The information and recipes in this section focus on raw food. There are differences in the nutritional value of a food consumed raw or cooked. For some people, these differences are subtle, but for others, the differences can be huge.  Raw food is food that has not been structurally altered by heat.  Raw food includes both plant-derived food (vegetables, fruits, nuts, seeds and sprouts) and animal-derived food (eggs, dairy, seafood and meats).

Cooked food (including pasteurized food) are structurally altered, with effects ranging from mild to drastic. The effect of heat has both an upside and a downside. In addition to sterilization, cooking can make food more digestible and more palatable. But cooking also reduces the nutritional value of food and can make some food less digestible and cause toxins to form in some food.

Practically speaking, most people do well eating both raw and cooked food. For some people, eating all or almost all raw food enhances their health in ways unlike anything seen when people eat all, or almost all, of their food cooked. Use the recipes in this section to try raw food to see if the nutrition from raw products has more value for you.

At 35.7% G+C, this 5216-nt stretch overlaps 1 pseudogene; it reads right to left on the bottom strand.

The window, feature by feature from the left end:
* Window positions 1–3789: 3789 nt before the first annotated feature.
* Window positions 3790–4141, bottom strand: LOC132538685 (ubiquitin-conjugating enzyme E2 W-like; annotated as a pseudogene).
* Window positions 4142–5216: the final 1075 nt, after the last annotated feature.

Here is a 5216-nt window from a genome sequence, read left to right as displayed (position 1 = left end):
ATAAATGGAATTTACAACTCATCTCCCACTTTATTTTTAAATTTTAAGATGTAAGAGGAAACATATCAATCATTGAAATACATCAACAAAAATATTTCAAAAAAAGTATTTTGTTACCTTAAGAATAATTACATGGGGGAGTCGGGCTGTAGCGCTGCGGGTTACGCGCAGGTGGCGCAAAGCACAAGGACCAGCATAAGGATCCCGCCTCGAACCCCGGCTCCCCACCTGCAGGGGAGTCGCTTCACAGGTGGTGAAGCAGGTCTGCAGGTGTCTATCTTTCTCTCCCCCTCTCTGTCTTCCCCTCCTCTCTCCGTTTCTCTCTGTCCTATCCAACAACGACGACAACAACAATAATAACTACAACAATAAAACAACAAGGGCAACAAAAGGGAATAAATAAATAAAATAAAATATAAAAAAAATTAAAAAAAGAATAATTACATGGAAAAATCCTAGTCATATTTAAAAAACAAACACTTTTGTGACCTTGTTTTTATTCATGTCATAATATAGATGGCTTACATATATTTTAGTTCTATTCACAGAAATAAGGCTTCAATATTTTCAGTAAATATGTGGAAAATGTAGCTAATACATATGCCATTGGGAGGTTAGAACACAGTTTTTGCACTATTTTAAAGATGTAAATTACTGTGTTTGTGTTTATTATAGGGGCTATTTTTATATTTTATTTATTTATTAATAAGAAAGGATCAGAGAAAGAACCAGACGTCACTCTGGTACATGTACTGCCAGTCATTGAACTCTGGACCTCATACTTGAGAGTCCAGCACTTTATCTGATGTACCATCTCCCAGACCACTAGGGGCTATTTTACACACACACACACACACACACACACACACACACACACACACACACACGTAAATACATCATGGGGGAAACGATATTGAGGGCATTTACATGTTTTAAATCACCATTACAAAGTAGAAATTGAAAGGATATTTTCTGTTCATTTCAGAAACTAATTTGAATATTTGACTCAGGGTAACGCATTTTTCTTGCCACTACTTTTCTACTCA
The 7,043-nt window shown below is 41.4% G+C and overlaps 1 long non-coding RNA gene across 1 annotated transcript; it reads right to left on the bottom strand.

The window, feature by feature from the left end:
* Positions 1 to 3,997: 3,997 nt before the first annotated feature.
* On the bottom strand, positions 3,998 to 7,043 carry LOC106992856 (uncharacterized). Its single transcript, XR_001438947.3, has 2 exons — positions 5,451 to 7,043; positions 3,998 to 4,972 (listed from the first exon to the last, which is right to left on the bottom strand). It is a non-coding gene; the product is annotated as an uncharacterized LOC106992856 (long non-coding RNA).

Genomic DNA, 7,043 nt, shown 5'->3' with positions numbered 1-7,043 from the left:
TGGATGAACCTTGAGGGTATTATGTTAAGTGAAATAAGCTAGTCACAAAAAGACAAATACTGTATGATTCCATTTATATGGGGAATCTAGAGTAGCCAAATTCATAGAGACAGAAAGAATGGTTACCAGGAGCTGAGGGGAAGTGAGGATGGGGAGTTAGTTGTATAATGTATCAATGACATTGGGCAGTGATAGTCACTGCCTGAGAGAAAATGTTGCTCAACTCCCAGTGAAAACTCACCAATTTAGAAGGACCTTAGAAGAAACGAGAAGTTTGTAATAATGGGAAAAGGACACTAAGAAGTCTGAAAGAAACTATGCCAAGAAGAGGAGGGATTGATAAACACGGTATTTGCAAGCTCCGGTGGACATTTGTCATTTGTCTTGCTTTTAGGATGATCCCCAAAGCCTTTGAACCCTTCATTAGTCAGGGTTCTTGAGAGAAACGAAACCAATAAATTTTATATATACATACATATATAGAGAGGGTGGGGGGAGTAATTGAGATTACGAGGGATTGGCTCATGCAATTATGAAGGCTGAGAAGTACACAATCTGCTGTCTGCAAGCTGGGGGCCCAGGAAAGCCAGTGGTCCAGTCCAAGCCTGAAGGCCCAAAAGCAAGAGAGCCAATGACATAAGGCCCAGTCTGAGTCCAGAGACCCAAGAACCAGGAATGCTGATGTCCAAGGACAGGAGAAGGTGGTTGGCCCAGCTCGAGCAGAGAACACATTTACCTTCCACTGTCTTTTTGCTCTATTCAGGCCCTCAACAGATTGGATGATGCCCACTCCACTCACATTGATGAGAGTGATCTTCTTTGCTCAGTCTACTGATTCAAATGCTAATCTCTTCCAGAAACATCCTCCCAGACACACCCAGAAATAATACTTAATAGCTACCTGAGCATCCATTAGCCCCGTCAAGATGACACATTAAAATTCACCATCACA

• Eating raw or under-cooked meat, poultry, eggs, or seafood poses a health risk to everyone, but especially to the elderly, young children under age 4, pregnant women and other highly susceptible individuals with compromised immune systems. The cooking of such animal foods reduces the risk of illness. 

• There is a risk associated with consuming raw or under-cooked food such as meat, poultry, or seafood products. If you have chronic illness of the liver, stomach, blood, or have immune disorders, you are at greater risk of illness from raw food and should eat such food fully cooked. If unsure, consult your physician. 

Nutrition - December 2016



Dr. Lina Garcia discusses the nutritional benefits of raw fats found in avocado, raw butter and raw egg. Eating raw is easy, healthy, and absolutely delicious!